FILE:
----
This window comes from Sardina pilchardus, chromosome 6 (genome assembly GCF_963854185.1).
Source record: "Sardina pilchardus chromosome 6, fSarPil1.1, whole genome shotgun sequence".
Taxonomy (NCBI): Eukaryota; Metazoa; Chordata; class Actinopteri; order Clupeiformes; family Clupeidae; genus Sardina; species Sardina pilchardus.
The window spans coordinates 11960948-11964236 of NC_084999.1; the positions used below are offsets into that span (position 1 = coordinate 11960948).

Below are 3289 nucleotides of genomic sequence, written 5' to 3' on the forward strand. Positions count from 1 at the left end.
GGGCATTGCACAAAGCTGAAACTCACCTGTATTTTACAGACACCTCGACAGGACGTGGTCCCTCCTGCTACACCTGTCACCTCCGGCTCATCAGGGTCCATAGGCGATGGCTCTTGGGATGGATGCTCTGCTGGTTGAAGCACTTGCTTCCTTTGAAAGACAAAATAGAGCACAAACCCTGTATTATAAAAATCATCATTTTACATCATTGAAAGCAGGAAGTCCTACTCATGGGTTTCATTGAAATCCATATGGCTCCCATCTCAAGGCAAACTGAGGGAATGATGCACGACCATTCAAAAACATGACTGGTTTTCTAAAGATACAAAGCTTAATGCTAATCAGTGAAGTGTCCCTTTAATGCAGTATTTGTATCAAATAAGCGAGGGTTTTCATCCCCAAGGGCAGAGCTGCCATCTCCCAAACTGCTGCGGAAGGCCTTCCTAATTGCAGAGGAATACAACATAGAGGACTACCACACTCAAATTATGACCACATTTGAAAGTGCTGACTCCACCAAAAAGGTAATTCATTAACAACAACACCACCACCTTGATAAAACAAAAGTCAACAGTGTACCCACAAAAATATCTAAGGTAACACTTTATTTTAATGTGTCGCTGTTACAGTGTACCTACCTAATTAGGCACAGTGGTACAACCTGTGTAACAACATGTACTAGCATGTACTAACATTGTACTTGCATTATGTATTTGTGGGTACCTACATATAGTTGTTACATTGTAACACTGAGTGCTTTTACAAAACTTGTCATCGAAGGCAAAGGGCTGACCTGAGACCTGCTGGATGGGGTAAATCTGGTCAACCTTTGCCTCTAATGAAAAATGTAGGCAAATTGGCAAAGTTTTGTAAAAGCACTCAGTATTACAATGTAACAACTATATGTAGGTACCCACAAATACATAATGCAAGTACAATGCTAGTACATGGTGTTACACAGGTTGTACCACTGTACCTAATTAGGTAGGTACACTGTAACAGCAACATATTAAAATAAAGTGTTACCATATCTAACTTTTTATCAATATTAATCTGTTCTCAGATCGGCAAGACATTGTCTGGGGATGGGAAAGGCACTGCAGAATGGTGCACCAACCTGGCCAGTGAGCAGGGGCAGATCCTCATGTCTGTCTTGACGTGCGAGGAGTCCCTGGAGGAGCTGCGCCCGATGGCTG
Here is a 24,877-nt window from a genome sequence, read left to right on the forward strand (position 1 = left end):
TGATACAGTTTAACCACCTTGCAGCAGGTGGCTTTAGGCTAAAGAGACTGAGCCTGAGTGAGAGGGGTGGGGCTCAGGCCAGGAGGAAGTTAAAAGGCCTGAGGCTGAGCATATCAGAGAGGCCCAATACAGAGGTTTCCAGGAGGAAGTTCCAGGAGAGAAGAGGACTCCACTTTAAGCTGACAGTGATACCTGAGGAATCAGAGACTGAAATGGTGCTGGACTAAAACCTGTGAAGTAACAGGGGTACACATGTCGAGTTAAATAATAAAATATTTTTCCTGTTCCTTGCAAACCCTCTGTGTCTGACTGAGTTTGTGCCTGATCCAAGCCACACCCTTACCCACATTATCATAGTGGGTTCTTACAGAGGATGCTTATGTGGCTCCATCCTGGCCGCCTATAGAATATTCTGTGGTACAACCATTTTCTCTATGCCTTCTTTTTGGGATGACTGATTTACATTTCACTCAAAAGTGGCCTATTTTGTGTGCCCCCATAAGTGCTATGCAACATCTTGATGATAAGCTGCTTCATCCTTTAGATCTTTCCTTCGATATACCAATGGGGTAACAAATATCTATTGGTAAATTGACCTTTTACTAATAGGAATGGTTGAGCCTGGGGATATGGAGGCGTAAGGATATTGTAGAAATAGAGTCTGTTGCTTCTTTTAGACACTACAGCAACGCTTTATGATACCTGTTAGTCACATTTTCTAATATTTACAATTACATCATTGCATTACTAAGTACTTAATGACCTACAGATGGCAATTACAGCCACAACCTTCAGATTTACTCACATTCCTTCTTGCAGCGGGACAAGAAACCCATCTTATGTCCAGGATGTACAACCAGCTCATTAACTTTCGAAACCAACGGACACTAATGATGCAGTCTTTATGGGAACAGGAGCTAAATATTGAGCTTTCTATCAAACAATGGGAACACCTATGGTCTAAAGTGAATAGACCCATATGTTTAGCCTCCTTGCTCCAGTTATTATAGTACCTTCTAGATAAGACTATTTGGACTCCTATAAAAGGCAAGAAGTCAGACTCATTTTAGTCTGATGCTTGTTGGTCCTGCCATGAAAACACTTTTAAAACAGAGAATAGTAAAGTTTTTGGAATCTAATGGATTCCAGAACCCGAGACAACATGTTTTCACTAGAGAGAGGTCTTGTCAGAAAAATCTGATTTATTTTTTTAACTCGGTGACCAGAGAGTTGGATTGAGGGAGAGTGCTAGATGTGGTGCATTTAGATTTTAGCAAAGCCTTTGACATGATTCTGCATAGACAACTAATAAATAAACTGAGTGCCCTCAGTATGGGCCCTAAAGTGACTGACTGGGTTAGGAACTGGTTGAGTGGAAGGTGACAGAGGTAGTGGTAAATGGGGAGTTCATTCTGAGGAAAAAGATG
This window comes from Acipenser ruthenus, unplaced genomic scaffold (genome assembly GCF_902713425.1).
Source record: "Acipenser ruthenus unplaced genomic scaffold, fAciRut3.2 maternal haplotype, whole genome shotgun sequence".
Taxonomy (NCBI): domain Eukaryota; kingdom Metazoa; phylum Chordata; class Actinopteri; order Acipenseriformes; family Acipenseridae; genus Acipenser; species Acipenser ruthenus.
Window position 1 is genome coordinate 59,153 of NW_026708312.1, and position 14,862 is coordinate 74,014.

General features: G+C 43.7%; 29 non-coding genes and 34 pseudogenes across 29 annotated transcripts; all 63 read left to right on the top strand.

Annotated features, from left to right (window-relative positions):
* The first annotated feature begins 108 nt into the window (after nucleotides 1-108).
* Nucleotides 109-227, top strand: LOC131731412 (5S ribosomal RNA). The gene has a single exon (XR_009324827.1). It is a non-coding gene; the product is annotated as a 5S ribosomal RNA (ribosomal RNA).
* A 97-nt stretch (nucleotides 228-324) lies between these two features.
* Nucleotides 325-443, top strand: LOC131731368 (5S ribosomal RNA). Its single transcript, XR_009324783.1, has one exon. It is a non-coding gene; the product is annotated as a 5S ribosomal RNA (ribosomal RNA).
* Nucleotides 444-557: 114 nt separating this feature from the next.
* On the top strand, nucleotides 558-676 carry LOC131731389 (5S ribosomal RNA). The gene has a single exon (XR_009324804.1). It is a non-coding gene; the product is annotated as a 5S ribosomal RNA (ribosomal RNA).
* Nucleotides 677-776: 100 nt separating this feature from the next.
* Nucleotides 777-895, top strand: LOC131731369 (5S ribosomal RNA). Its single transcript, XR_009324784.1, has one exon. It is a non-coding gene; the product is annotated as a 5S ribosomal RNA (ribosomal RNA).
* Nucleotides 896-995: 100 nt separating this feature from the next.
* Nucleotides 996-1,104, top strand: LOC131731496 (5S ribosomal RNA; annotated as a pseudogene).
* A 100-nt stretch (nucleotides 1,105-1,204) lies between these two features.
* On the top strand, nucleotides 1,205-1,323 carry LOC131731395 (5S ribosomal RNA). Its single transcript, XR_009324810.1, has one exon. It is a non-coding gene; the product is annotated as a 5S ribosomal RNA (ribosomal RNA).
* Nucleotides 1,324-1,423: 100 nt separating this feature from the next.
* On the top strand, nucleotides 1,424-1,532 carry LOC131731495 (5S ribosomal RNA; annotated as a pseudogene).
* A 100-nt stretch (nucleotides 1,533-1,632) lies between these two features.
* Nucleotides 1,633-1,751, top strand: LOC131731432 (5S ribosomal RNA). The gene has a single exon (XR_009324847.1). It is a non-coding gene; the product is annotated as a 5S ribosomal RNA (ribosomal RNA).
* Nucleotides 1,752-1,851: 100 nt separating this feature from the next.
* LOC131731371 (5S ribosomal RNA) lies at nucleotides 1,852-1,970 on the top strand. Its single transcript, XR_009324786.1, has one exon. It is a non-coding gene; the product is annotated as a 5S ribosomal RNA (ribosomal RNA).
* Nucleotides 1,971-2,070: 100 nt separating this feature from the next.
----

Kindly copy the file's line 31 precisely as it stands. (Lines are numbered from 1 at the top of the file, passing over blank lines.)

* Nucleotides 1,752-1,851: 100 nt separating this feature from the next.